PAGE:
Cobalt Plot Summary:
Everyone deals with the loss of Nick (Frank Dillane,) Liza (Elizabeth Rodriguez,) and Griselda (Patricia Reyes Spindola.) Madison (Kim Dickens,) Ofelia (Mercedes Mason,) and Daniel (Ruben Blades) take a more aggressive approach which eventually leads to them discovering the military’s plan for evacuation.
The opening of this week’s episode set the tone of the whole episode. It was heavy-handed and disjointed. The speech was sinister but came out of left field from an unknown character in an unknown location. We were asked to sympathize with a character we had met only once last episode.
I’m honestly a little upset. Fear the Walking Dead was setting itself apart from its parent show. But “Cobalt” strayed from the shows character first, action second pattern. Last episode, “Not Fade Away,” eased us into the new order, the new reality for our characters. There was a lot of setting the pieces up aspect to it. But it had good timing. It felt like a slow build, until the very end which should have been my first indicator.
“Cobalt” feels super different. There is more of a shift to action and the character doesn’t feel apparent. I had difficulty watching this episode because my connection to characters has been hit kind of hard. The episode escalated quickly, taking this out of the family drama realm.
There is of course still the angst and misunderstanding between Travis (Cliff Curtis) and Chris (Lorenzo James Henrie.) Ofelia (Mercedes Mason) wants her mother back. Alicia (Alycia Debnam-Carey) loves her boyfriend. Madison doesn’t know where Nick is. All of these things should be motivators for the action. They are the motivators. It still seems disjointed.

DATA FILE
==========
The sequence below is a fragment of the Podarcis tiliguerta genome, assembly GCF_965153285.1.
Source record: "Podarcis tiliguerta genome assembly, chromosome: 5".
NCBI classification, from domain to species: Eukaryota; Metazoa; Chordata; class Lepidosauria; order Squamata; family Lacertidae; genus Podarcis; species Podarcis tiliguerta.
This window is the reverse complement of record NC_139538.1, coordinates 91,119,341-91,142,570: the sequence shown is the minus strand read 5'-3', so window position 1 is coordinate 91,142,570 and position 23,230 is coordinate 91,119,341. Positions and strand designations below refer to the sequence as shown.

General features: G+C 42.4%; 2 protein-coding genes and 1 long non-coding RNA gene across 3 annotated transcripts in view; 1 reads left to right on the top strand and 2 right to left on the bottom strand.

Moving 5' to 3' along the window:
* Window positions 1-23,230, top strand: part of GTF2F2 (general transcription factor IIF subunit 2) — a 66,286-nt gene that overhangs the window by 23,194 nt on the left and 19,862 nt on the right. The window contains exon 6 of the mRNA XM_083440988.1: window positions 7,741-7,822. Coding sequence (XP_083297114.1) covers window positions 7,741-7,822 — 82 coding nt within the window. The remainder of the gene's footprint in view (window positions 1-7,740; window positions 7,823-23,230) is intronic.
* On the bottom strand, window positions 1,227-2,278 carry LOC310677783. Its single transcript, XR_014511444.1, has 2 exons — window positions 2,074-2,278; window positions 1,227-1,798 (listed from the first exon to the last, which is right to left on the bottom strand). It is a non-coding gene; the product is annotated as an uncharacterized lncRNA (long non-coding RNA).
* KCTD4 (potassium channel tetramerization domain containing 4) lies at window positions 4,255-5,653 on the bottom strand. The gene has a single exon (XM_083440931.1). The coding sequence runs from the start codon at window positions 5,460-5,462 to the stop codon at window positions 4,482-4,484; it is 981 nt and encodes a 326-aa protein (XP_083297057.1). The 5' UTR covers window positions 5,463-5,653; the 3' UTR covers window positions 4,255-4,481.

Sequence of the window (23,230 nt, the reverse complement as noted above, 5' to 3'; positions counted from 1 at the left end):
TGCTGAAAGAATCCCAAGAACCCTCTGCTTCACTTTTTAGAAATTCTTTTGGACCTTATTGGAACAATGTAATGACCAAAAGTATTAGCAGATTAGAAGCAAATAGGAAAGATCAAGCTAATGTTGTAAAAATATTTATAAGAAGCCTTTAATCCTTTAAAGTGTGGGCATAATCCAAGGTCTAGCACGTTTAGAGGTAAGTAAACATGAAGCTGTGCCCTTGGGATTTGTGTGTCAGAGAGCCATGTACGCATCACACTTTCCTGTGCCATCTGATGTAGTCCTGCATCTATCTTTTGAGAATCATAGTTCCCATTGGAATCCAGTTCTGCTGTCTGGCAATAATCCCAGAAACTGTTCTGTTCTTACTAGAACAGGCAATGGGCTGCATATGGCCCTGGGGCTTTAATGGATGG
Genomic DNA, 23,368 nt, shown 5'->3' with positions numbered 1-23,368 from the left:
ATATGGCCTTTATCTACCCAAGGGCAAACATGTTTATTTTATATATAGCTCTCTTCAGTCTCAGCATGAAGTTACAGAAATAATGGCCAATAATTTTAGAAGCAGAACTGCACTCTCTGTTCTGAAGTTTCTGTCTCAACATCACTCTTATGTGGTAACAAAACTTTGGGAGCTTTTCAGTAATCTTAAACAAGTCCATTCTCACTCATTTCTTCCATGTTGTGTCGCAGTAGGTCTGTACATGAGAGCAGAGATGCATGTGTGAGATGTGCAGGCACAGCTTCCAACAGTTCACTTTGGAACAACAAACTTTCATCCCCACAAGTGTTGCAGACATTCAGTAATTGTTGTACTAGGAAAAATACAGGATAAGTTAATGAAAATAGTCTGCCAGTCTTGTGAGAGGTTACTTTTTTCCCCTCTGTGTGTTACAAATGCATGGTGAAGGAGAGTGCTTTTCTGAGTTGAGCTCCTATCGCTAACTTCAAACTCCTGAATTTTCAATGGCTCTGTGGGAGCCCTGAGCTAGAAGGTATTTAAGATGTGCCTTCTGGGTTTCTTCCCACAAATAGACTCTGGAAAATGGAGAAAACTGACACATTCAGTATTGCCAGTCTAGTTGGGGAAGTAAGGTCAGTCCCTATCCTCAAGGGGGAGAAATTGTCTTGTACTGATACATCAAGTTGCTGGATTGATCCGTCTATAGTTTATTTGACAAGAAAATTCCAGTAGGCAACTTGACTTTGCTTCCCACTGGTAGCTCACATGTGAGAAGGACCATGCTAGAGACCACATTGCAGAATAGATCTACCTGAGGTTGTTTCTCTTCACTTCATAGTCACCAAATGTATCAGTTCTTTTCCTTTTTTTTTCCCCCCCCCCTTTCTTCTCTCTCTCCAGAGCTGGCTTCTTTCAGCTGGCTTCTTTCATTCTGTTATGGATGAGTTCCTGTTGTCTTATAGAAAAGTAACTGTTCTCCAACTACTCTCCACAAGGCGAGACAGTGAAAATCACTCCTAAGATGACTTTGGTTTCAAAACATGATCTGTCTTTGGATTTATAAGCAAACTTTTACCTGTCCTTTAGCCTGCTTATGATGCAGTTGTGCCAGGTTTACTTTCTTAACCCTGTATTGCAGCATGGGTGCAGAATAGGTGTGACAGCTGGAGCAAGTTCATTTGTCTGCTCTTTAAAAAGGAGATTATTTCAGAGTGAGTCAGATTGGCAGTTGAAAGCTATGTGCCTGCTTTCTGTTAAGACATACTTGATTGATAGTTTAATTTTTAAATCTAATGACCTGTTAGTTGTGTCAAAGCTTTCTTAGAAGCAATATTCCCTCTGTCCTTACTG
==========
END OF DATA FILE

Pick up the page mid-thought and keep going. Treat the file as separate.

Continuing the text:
I think it might be bad pacing that started, unnoticed by me, last episode. Everything that happened in “Cobalt” had the potential to create a great episode but it all came too soon. The episode cleared up how the world fell into apocalypse so fast and that’s why the action was quickly intensified. Fear the Walking Dead set itself up as a family drama that just happens to have to deal with a zombie apocalypse and yet only four episodes in, they drastically flipped the status quo too fast and too soon.
My biggest issues were the soldiers and Daniel Salazar, particularly Lt. Moyers (Jamie McShane). Moyers is the military version of the vaudeville, mustache twirling villain. Whereas Daniel Salazar is the typical rogue husband. He has torture knowledge because of his ~past.~ I find him ridiculously annoying, with his slow speaking story of his own personal torture as a child.
This could have stayed smaller for a little while longer. It could have ruminated in the microcosmic world of their safe zone. It could have explored the way they dealt within themselves, instead of the fight with the outside world.
I intellectually understand the uptick in action. The army, not prepared for this type of war, deserted their posts. They were just as scared as civilians and wanted to keep their own families safe. I going over why everything happened how it did. And yet, “Cobalt” is my least favorite episode of the season.
Rating: 6 out of 10